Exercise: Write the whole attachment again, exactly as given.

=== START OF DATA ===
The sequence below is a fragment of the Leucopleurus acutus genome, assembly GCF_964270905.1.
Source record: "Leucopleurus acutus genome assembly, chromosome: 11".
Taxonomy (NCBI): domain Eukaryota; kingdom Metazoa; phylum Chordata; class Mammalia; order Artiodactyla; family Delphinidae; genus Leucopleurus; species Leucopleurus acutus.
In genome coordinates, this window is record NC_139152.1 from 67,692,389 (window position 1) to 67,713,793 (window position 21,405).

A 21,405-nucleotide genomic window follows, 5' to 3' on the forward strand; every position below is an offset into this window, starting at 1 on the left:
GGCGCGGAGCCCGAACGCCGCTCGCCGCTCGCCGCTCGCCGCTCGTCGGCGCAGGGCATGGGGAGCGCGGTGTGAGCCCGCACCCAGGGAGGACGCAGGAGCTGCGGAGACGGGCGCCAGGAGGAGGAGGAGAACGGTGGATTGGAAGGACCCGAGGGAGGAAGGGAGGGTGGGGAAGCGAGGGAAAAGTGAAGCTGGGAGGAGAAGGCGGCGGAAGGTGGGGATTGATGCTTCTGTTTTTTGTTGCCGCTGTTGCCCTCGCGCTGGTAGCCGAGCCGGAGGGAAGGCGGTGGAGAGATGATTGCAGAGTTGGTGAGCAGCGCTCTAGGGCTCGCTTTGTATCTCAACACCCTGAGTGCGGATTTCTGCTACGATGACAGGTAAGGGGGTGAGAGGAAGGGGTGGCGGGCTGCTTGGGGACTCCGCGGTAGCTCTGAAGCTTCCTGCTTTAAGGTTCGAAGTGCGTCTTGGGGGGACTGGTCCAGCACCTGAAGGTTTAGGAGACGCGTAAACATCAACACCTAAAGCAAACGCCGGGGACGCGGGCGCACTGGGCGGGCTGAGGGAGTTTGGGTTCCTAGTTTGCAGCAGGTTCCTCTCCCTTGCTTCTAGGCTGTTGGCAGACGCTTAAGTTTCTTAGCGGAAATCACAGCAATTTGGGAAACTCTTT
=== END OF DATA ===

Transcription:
The sequence below is a fragment of the Leucopleurus acutus genome, assembly GCF_964270905.1.
Source record: "Leucopleurus acutus genome assembly, chromosome: 11".
Taxonomy (NCBI): domain Eukaryota; kingdom Metazoa; phylum Chordata; class Mammalia; order Artiodactyla; family Delphinidae; genus Leucopleurus; species Leucopleurus acutus.
In genome coordinates, this window is record NC_139152.1 from 67,692,389 (window position 1) to 67,713,793 (window position 21,405).

A 21,405-nucleotide genomic window follows, 5' to 3' on the forward strand; every position below is an offset into this window, starting at 1 on the left:
GGCGCGGAGCCCGAACGCCGCTCGCCGCTCGCCGCTCGCCGCTCGTCGGCGCAGGGCATGGGGAGCGCGGTGTGAGCCCGCACCCAGGGAGGACGCAGGAGCTGCGGAGACGGGCGCCAGGAGGAGGAGGAGAACGGTGGATTGGAAGGACCCGAGGGAGGAAGGGAGGGTGGGGAAGCGAGGGAAAAGTGAAGCTGGGAGGAGAAGGCGGCGGAAGGTGGGGATTGATGCTTCTGTTTTTTGTTGCCGCTGTTGCCCTCGCGCTGGTAGCCGAGCCGGAGGGAAGGCGGTGGAGAGATGATTGCAGAGTTGGTGAGCAGCGCTCTAGGGCTCGCTTTGTATCTCAACACCCTGAGTGCGGATTTCTGCTACGATGACAGGTAAGGGGGTGAGAGGAAGGGGTGGCGGGCTGCTTGGGGACTCCGCGGTAGCTCTGAAGCTTCCTGCTTTAAGGTTCGAAGTGCGTCTTGGGGGGACTGGTCCAGCACCTGAAGGTTTAGGAGACGCGTAAACATCAACACCTAAAGCAAACGCCGGGGACGCGGGCGCACTGGGCGGGCTGAGGGAGTTTGGGTTCCTAGTTTGCAGCAGGTTCCTCTCCCTTGCTTCTAGGCTGTTGGCAGACGCTTAAGTTTCTTAGCGGAAATCACAGCAATTTGGGAAACTCTTT